There was nothing wrong with giving advice but maybe I should have phrased it as a suggestion or encouragement rather than ‘expert advice’ expecting compliance.
In the meantime I have started changing my approach and have talked to the clients again, this time discussing the benefits and costs of ‘living with it’ and how much it means to them to have a social life again. We also have engaged a veterinary behaviourist and I am hopefully second time round we will be able to make better progress.
I am not expecting miracles but changing my behaviour has helped changing my clients’ behaviour and therefore has helped making changes for the dog.
On a personal level I have stopped talking about ‘owner compliance’ but will expand my knowledge of ‘motivational interviewing’ and change my approach to hopefully being more successful in helping my clients. But change is tough even if I see the benefits!
 I find having regular sessions with a counsellor is very helpful for debriefing and invaluable for my own wellbeing. Dog training can be a challenging job and burnout or compassion fatigue can part of it for some of us.
 The spirit of MI can be translated into five central principles summarized by the acronym DEARS:
Why are we getting dogs when we try to prevent them from doing what dogs normally do more often than not and if we find a lot of things real dogs do inappropriate or even offensive?
Sometimes it seems we consider a lot of the things a dog does as gross, dirty, annoying, or done on purpose to make the humans feel bad.
Yes puppies mouth, soil the house, don’t want to be alone, eat everything in sight, run away, roll in smelly stuff, chase moving things, growl, smell other dogs bums and bite or mouth. They are dogs and that is what they do, even a pugle or an oodle. Despite being called designer dogs they are still dogs. And don’t be fooled by the cute name, chances that these puppies were bred in a puppy mill environment are high. This means these dogs come (in addition to normal dog behavior)with their own set of even more problematic issues.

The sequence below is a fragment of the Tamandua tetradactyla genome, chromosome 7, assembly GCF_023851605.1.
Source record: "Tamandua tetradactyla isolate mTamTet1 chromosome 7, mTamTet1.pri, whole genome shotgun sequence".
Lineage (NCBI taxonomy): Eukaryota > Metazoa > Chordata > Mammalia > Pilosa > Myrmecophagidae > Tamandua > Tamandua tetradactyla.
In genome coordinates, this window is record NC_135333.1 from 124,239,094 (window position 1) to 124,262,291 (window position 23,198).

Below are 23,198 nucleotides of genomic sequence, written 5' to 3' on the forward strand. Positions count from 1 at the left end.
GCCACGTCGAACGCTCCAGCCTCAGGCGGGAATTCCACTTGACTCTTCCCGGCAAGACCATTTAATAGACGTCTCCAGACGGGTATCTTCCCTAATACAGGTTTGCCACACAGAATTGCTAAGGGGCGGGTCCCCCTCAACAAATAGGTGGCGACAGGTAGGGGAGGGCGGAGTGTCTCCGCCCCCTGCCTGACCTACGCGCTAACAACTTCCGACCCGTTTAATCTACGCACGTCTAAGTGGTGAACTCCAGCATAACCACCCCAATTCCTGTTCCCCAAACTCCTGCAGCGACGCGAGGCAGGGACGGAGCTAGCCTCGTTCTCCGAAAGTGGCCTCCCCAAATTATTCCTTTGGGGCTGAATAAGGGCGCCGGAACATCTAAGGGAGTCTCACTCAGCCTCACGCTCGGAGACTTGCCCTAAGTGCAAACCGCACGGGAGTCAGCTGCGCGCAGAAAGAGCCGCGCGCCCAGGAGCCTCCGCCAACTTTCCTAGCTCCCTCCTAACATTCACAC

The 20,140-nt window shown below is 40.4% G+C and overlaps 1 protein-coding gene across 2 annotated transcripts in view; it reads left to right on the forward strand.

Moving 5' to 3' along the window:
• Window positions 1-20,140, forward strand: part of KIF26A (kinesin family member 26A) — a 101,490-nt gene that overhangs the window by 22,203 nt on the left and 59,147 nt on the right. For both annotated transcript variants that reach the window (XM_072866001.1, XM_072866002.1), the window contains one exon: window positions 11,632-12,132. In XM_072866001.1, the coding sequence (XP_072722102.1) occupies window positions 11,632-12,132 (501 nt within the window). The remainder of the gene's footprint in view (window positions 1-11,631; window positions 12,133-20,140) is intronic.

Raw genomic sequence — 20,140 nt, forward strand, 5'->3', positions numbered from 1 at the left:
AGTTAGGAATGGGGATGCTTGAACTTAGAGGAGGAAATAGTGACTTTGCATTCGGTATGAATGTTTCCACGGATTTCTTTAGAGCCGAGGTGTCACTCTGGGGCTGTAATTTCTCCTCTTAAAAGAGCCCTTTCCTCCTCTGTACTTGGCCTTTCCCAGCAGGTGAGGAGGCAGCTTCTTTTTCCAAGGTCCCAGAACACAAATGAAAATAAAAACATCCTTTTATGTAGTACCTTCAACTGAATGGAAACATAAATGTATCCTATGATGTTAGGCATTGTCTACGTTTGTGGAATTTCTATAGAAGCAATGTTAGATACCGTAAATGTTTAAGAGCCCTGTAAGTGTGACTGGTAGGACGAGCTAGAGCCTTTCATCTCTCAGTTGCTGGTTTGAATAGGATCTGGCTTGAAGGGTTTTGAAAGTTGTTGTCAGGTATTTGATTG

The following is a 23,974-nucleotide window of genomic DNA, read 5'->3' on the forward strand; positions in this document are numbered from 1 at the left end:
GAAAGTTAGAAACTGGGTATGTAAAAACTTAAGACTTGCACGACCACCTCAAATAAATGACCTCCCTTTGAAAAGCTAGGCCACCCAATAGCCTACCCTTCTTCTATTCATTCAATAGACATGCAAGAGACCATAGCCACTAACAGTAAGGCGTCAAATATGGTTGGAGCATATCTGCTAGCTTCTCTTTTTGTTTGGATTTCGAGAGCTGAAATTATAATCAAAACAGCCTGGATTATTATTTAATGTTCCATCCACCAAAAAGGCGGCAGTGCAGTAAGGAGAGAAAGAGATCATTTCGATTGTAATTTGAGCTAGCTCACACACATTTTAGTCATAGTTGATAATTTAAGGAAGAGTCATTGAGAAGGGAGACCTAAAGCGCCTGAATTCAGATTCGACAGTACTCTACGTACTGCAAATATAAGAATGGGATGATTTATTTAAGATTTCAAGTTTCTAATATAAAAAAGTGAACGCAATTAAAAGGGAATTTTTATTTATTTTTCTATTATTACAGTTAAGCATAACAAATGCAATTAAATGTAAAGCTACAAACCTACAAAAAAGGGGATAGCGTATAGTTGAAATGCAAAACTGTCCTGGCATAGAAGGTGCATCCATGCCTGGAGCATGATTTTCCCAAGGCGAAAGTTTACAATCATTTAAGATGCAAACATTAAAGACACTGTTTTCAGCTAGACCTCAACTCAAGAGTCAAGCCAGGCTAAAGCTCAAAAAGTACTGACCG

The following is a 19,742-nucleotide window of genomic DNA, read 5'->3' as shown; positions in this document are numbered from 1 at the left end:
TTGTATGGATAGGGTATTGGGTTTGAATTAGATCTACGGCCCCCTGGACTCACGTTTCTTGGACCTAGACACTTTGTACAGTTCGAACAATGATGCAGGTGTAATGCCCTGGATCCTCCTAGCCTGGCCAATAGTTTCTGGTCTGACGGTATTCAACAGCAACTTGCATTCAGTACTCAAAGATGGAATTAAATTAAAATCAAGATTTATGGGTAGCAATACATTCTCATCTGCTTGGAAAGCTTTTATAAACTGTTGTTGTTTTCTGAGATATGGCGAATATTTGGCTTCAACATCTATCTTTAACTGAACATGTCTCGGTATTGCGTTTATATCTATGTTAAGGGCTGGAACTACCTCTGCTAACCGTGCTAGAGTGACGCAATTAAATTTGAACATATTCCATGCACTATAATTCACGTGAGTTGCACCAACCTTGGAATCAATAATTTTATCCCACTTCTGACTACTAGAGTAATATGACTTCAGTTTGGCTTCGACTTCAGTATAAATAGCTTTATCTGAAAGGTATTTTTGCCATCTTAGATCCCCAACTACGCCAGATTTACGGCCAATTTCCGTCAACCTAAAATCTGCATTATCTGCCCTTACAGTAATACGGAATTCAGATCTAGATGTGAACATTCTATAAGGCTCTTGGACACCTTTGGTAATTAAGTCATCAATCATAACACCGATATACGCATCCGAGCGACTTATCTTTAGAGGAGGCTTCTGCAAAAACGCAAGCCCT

Labeling normal dog behaviors like barking, digging, jumping up, chasing, growling and many more ‘abnormal’ is one of the problems we see more often in our classes and consultation.It is not the dog who has a problem but the owner who has unrealistic expectations or got fooled by the cute puppy pictures on social media and the glorification of puppy hood.
Our expectations are extremely high, we expect them to fit in with our busy schedule, be active when we want them to be, calm on our terms, eat when we are ready, play when we feel like it and go to the coffee shop because we think it is fun – the dogs mostly think it is rather boring.
We also seem to forget what the needs of a ‘normal’ dog are. We deprive them of puppy play because we neither have the time nor the inclination to make an effort.Play has its purpose and is important for a well balanced dog.It matters and if someone tells you it does not you might want to consider their agenda. Puppy play is not provided because there are too many puppies in the puppy pre-school class, the space is too small, or there is a lack of knowledge of body language and skills to manage puppy play. Dogs and certainly puppies do want to associate and spend some time with their own species and I do think it is necessary for their well-being.
I agree that the dog park is fraught with danger and not suitable for every dog, but most dogs love to have some canine friends. If the dog is not suitable for the dog park, then this can be provided with a group of canine friends they meet on a regular basis, a good day care or dog walker matching appropriate dogs. To have a dog spending most of their life in the backyard and on the leash does not cater to their needs. They need to run, sniff, play, work and have some fun.